M. Scott Moon/Peninsula Clarion
M. Scott Moon/Peninsula Clarion
KENAI, Alaska – As the Kenai River flows and the gallery of guides comes and goes, Gary McFadden remains.
The 62-year-old trout and salmon guide has been guiding on the Peninsula’s most famous river as long as some guides are old and has been a permanent fixture in the constantly changing fishing community.
If you’re a trout, chances are you’ve either seen McFadden’s iconic beard and hat full of hot glue and artifacts gazing down at you from the end of a rod or net or heard of his fishing prowess.
If you’re a fisherman, you might have had a chance encounter with McFadden along the river’s edge as he makes it a habit to counsel other anglers and guides about how to properly net and release his favorite catch.
“It’s been bred in from generations,” he said sitting at Sal’s Klondike Diner in Soldotna. “A trout is like a piece of art you want to take care of. It is like you are part of the whole thing when you fly-fish. You get a hold of it, and it is like a part of your arm stuck out there.”
This summer, McFadden was nominated and inducted into the Freshwater Fishing Hall of Fame based in Hayward, Wis., as a “legendary guide.”
“It is a humbling deal,” McFadden said.
The Cooper Landing resident has been a guide for 26 years for Alaska River Adventures and, in addition to seeking his treasured Kenai rainbow trout, he also guides for kings and silvers in the lower river and on the Kasilof River.
McFadden’s fishing and conservation-mindedness hasn’t gone unnoticed by other guides, said Mike Harpe, manager and guide for Kenai River Fly Fishing. Harpe said McFadden is like the Kenai River itself – unforgettable.
“He’s kind of an icon,” Harpe said. “ ... He’s kind of like the wizard, he’s like Gandalf almost. He has those qualities about him, and there is something to say about that.”
McFadden came to the area from northern Idaho in 1974 and bounced around the state before sticking in Cooper Landing. No matter where he went, however, he said he always returned to the Kenai in the summer to fish, at first learning by sitting on the banks asking those hooking sockeye for advice.
Much of McFadden’s family fishes and he uses both spinning and fly-fishing gear.
“The only person (in my family) that used a fly rod was my grandfather, and the only reason he used it was because some of his fingers were missing,” he said. “So he had one of those reels where you’d push the button and it would reel up itself.”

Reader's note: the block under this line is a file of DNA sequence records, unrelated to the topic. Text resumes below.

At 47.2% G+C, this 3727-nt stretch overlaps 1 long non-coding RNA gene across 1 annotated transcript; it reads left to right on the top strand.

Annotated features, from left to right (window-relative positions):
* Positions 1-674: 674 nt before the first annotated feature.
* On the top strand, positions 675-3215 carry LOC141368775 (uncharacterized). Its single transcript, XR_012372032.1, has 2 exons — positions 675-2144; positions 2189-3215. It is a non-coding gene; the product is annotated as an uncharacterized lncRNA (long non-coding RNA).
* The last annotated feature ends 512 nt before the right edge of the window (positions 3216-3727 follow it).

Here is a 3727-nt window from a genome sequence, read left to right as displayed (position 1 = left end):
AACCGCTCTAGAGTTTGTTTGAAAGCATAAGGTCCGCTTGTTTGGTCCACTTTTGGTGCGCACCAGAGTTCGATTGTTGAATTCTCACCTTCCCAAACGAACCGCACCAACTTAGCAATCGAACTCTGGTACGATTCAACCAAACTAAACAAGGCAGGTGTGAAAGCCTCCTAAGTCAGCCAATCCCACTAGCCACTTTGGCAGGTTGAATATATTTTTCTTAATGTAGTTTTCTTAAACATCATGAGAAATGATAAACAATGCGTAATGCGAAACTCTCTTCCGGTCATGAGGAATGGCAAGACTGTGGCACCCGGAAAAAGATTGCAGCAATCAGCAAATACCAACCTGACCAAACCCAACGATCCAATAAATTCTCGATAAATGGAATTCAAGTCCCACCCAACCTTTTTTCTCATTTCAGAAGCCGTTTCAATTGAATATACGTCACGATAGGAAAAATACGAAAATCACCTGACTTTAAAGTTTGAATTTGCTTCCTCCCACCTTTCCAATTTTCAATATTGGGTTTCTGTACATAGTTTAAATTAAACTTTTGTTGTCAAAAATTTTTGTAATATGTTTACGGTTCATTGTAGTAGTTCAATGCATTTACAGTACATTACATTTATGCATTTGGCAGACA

McFadden’s recognizable hat has seen almost all of the fish he has caught on the Kenai River as he has worn it daily for the last 37 years, save for a few rare instances. The layers of hot glue coating serve two purposes – to hold it together and to keep in place the numerous pins and artifacts lining its brim given to him by friends and clients.
“I always tell them, ‘If this hat could talk, it would get us all in trouble,’” he said with a laugh. “True story.”
Since he began guiding, McFadden has seen a lot of guides come and go – some chasing more money or fame, others tired of the hard work – and seen most of the area’s “secret spots” exposed except for the ones he still keeps close to the chest.
“When I first started fishing, I’d be fishing all day and see five, maybe six boats,” he said.
One particular fishing method now wildly popular among local trout fishermen McFadden helped pioneer was using small beads to mimic salmon eggs – one of a trout’s main food sources in the fall.
“We kept beads secret for a long time,” he said. “There were a few of us that tried to, but it’s not a secret no more.”
McFadden caught his biggest trout – 39 inches – on the upper river 19 years ago in the spring on a muddler minnow, he said.
“I’ve been trying to beat that ever since,” he said.
Several years ago, McFadden had a trout on that was just as long and fatter than his previous best that he fought and lost near the shore. That fish will “haunt me the rest of my days,” he said.
“The fight was pretty much over, and he was just following me in,” he said, mimicking a rod in one hand, eyes widening. “He wasn’t pulling, I wasn’t pulling and I was just pulling him over to the side. All of a sudden, I didn’t make a move and the hook just popped out.”
He said he’ll always be learning more about how to fish the river, but he has a mental record of the local flies, seasons and water conditions he can access like a Rolodex. It’s the challenge, after all, that keeps a fisherman happy, he said.
“I’m still working on the river,” he said. “A river like this with the flood? Next year it is going to be a whole different ball game. Different holes and you’re going to have to start finding new places to catch fish.”
Moreover, the river’s fish are “educated” in more ways than one, he said. He often is discouraged to see their mouths beat up and scales missing. He uses small, barbless hooks and preaches that message wherever he can, even in the middle of a hired trip.
“I once pulled in (next to a family fishing) and set up some gear and said, ‘OK, this is the type of gear you have to use, set it up this way,’ and I got back in the boat and left, and my clients are going, ‘What are you doing?’ Well, I’m trying to teach people how to take care of these fish,” he said.
These days, McFadden said he’s noticing he doesn’t get out and fish as much.
“It’s not because I don’t enjoy it ... but sometimes I just feel guilty just going out and just playing,” he said. “These fish have been fished hard, and by the end of the season, their mouths are sore.”
His advice to younger fishermen and guides is simple. Treat the fish well. Be kind. Have fun.
“If people don’t cherish what they’re doing, if they just want numbers or big, usually they don’t catch fish,” he said. “It’s the people out there that it don’t matter if it is this long or that long – as long as they’re catching fish, they’re having fun. Well, those are the guys that catch more fish, I think.”